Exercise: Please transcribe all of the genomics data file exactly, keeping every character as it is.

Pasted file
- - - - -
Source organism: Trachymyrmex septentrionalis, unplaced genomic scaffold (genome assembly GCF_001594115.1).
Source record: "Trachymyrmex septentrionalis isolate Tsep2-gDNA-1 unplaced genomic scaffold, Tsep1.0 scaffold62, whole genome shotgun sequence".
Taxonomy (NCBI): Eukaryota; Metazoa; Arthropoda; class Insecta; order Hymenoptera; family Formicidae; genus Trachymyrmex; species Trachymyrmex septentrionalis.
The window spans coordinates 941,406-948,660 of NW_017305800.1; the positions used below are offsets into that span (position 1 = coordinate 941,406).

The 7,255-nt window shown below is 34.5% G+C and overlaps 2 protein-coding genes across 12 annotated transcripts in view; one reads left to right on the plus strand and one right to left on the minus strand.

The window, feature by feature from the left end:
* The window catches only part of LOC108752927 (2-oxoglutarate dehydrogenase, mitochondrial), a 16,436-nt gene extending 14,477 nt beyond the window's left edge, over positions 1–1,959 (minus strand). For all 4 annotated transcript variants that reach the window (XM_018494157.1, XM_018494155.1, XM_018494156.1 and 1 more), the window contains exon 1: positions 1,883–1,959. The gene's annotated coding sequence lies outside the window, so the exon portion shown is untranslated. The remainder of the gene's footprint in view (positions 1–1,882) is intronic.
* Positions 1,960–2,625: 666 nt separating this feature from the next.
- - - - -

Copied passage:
Source organism: Trachymyrmex septentrionalis, unplaced genomic scaffold (genome assembly GCF_001594115.1).
Source record: "Trachymyrmex septentrionalis isolate Tsep2-gDNA-1 unplaced genomic scaffold, Tsep1.0 scaffold62, whole genome shotgun sequence".
Taxonomy (NCBI): Eukaryota; Metazoa; Arthropoda; class Insecta; order Hymenoptera; family Formicidae; genus Trachymyrmex; species Trachymyrmex septentrionalis.
The window spans coordinates 941,406-948,660 of NW_017305800.1; the positions used below are offsets into that span (position 1 = coordinate 941,406).

The 7,255-nt window shown below is 34.5% G+C and overlaps 2 protein-coding genes across 12 annotated transcripts in view; one reads left to right on the plus strand and one right to left on the minus strand.

The window, feature by feature from the left end:
* The window catches only part of LOC108752927 (2-oxoglutarate dehydrogenase, mitochondrial), a 16,436-nt gene extending 14,477 nt beyond the window's left edge, over positions 1–1,959 (minus strand). For all 4 annotated transcript variants that reach the window (XM_018494157.1, XM_018494155.1, XM_018494156.1 and 1 more), the window contains exon 1: positions 1,883–1,959. The gene's annotated coding sequence lies outside the window, so the exon portion shown is untranslated. The remainder of the gene's footprint in view (positions 1–1,882) is intronic.
* Positions 1,960–2,625: 666 nt separating this feature from the next.